Building Design with Mark Stimson

This week I got to spend time learning with Mark Stimson.  He is a truly talented man with an amazing passion for building. We discussed his favorite building materials that aren’t “natural” at the beginning of the week: Glass, extruded polystyrene foam insulation, aluminum window screen, steel (screws, nails, ect), rubber (roof membrane), and pex (pressure plumbing). I can definitely see why he appreciates these materials. Most of them are beneficial in regards to time, others are beneficial because they are seemingly irreplaceable. Their functions are all so important and unique it’s very nice to have them in your building.

The latter part of the week was spent working in groups designing for a specific climate. My group and I chose to work with the Fairfield, Iowa climate and designed a 5 home community. It was neat to take into account all the building materials and temperature extremes associated with this area. We tried to stay local, using black locust wood and straw bales. Both are abundant in this area and work well when building here. We designed one power source for the entire community, a wind generator and solar panel bank. We also utilized a pond nearby to store and supply water to all the homes. It was so fun to dream big and let our imaginations go wild as a group! We focused on the largest aspects like structural materials and power sources, as well as the smallest most specific aspects such as floor plans and spatial considerations. I drew some close up views of the bathroom and bedroom of one of the homes, and I’m very happy with how they turned out 🙂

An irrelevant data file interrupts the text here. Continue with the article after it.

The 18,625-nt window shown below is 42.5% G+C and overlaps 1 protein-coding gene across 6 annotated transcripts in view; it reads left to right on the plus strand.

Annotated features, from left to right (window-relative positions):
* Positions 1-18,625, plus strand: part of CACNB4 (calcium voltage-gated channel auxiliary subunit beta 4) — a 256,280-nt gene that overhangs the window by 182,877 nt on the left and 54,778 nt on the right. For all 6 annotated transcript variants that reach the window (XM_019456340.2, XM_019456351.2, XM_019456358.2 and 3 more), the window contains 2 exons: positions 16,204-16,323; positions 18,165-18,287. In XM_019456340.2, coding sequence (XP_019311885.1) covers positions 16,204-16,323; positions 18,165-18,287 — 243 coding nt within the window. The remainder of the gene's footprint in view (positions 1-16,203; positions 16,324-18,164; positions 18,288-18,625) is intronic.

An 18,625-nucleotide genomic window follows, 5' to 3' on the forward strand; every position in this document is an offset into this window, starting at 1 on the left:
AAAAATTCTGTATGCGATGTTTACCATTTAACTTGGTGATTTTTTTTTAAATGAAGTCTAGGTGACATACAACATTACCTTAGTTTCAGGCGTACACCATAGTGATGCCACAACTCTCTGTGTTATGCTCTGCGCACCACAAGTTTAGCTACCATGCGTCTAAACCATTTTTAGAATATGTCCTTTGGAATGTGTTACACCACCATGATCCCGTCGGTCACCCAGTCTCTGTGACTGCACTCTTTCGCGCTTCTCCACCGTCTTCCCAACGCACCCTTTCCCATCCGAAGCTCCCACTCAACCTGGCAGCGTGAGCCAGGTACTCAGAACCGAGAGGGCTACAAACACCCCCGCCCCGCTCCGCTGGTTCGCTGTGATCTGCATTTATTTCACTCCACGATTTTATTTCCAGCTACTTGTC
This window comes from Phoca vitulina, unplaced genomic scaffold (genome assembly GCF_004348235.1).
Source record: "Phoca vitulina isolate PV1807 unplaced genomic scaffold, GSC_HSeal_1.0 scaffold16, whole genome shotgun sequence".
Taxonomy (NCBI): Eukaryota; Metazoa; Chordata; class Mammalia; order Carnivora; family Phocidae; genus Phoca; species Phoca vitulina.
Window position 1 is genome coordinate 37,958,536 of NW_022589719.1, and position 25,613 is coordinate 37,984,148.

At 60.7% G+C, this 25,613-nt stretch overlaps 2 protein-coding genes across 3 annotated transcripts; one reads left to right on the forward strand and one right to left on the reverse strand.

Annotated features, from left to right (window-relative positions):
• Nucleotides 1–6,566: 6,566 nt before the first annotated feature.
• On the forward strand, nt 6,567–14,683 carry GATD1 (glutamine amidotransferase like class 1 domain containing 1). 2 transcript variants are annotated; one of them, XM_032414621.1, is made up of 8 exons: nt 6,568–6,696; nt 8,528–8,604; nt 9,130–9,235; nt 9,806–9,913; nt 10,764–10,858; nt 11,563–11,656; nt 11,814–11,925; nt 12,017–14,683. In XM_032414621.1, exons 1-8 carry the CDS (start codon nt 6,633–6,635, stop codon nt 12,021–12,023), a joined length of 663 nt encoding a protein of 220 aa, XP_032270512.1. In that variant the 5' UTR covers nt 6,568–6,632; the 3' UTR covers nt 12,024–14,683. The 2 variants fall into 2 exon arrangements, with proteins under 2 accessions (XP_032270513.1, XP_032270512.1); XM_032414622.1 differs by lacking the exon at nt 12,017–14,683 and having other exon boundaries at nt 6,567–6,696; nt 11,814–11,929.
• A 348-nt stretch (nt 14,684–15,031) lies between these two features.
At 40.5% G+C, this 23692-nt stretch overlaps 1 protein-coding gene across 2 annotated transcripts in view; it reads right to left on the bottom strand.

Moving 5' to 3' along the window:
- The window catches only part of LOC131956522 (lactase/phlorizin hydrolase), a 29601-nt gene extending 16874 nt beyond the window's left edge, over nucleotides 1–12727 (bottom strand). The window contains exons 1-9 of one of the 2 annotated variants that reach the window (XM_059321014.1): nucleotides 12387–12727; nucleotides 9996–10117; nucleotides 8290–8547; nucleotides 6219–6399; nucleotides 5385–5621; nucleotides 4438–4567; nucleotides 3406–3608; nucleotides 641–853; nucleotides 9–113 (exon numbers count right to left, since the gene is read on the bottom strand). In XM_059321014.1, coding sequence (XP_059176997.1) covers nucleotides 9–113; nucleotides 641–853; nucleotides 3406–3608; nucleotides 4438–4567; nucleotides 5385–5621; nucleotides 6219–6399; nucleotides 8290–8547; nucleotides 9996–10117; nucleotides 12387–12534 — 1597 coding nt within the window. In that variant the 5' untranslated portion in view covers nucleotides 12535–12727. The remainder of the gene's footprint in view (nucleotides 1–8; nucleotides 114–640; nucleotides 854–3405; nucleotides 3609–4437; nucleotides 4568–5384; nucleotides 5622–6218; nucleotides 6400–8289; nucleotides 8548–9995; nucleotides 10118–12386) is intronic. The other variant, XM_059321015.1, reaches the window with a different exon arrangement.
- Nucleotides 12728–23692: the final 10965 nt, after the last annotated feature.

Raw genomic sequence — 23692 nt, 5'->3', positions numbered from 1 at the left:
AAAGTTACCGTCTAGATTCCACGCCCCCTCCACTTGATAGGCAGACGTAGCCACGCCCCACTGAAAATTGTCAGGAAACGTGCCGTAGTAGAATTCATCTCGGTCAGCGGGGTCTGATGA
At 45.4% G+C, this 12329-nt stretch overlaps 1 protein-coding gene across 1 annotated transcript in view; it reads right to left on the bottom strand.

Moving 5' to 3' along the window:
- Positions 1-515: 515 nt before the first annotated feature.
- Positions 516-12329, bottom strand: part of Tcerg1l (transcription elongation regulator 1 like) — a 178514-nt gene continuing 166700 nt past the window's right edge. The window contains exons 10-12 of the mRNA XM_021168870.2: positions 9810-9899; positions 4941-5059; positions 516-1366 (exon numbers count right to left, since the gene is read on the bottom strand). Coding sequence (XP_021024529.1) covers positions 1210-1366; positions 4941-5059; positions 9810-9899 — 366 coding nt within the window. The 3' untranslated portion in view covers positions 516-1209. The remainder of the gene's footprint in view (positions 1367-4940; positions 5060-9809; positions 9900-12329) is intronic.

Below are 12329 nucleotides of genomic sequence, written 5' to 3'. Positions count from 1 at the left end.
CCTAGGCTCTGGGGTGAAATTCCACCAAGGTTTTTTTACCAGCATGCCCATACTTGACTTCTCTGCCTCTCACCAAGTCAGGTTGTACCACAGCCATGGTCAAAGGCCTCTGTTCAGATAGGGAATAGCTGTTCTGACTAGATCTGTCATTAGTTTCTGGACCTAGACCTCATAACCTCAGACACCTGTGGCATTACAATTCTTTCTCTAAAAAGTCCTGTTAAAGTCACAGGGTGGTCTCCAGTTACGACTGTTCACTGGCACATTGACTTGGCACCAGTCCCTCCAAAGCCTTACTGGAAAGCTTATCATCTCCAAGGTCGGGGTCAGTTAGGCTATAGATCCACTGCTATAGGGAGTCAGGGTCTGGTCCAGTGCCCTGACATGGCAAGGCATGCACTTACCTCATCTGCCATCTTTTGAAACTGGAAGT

By utilizing the sun’s energy on the South side and designing thermal batteries to capture and store the sunlight, the home can naturally provide it’s comfort. The building’s will be very in tune with this climate and work with the sun path and rain/temperature patterns. The amount of embedded energy in all of the materials is going to be as minimal as possible so the home can feel uplifting and natural.

This project was supposed to be an example of what could happen when buildings worked with nature rather then against it. I really feel that creating a space that does not take away from the existing environment, but rather works with it is what needs to happen from here on out. Our five home community is a model that could be replicated by future neighborhoods. There is a lot that needs to happen in society before people would consider creating spaces such as this, but it is definitely on the forefront. Lets hope things can keep rolling in the right direction 🙂

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